As single parents, we continuously strive to do the best thing for our children. We provide clothing, shelter, food and education for them; these are required by law. We also do our best to give them fun things; birthday parties, trips to the zoo, and movies with lots of popcorn.
I know that traditional parents do all of these things also, but it’s a little tougher for single parents. We do it on our own, with fewer resources. But the bottom line is that we want what’s best for our kids.
Sometimes, the thing that is best for our kids may be hurtful to us.
My son and I moved to Texas from Colorado in 2005. He was seven, and just starting first grade. His dad stayed in Colorado, and then moved to Minnesota, which is where he grew up.
For ten years, it was just the two of us. I had a full-time job, of course, so I could pay the bills, but I always did my best to know what was happening in his world. I was in contact with his teachers, I took him to every Cub Scout meeting, basketball practice and the games, and helped him with his homework every night. I was lucky, because I worked with a bunch of engineers who explained how to make a fast Pinewood Derby car. We still have the trophies!
I was there when the Lego Deathstar that was almost finished crashed on the dining room table, and he collapsed into tears. He was ten. I was also the one who helped him put it back together, and searched for the exact piece that he needed. I think there were over 3,000 pieces for that thing! But when it was complete, that project held a place of honor in our home for a long time.
So now, at the age of 17, about to start his junior year of high school, my baby boy has decided that he wants to live with his father in Minnesota. Throughout his teenage years, he’s been a bit difficult. He’s done things he shouldn’t do, and suffered the consequences of breaking the house rules. And I’ve heard several times that teens who are misbehaving do extremely well and turn themselves around in a new environment.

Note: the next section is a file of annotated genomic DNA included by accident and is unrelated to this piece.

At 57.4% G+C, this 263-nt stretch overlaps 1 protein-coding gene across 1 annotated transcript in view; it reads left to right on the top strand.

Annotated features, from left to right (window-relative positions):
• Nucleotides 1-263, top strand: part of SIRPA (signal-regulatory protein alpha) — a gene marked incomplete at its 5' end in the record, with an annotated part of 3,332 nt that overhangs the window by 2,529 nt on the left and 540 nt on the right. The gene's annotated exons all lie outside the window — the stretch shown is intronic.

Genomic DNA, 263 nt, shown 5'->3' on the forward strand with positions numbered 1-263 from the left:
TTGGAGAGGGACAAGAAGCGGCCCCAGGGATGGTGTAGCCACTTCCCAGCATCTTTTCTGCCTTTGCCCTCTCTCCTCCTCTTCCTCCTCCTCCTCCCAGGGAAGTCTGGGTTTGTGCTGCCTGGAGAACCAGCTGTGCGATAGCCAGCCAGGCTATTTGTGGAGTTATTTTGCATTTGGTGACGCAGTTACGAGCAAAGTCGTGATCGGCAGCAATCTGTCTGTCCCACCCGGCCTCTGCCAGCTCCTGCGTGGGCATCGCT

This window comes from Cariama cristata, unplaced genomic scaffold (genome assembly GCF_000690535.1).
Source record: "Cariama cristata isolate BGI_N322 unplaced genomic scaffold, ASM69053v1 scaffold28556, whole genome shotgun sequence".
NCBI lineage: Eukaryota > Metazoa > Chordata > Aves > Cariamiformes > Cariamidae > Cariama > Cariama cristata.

I support this decision; I really do. But I am going to miss him like crazy! He has promised me and his family in Minnesota that he will behave; he will help them without being asked, he’ll get a job right away, and his grandparents won’t have to spend a dime on him. What I want to know is, “Why can’t he behave like that for me?”
Personally, I think I deserve really wonderful behavior from my kid. I’m the one who’s always been there for him. The other side of the family, not so much. I’m the parent who should be reaping the rewards of a studious, productive, independent young man. He should be offering to cook dinner in my house a couple nights a week, instead of up there.
It’s pretty annoying.
But then I take a step back, and I try to look at the long-term possibilities. My goal as a parent is to raise a functional, self-sufficient, productive adult. I’ve done my best with him for the past seventeen years, ten of which have been without his father. The kid has only a couple years left of being a kid. He’s in the home stretch.
If, at this point, he feels that some time with his father and paternal grandparents is what he needs, then I’m not going to complain. I believe with all my heart that dads are extremely important when raising children. This will be good for everyone. Including me.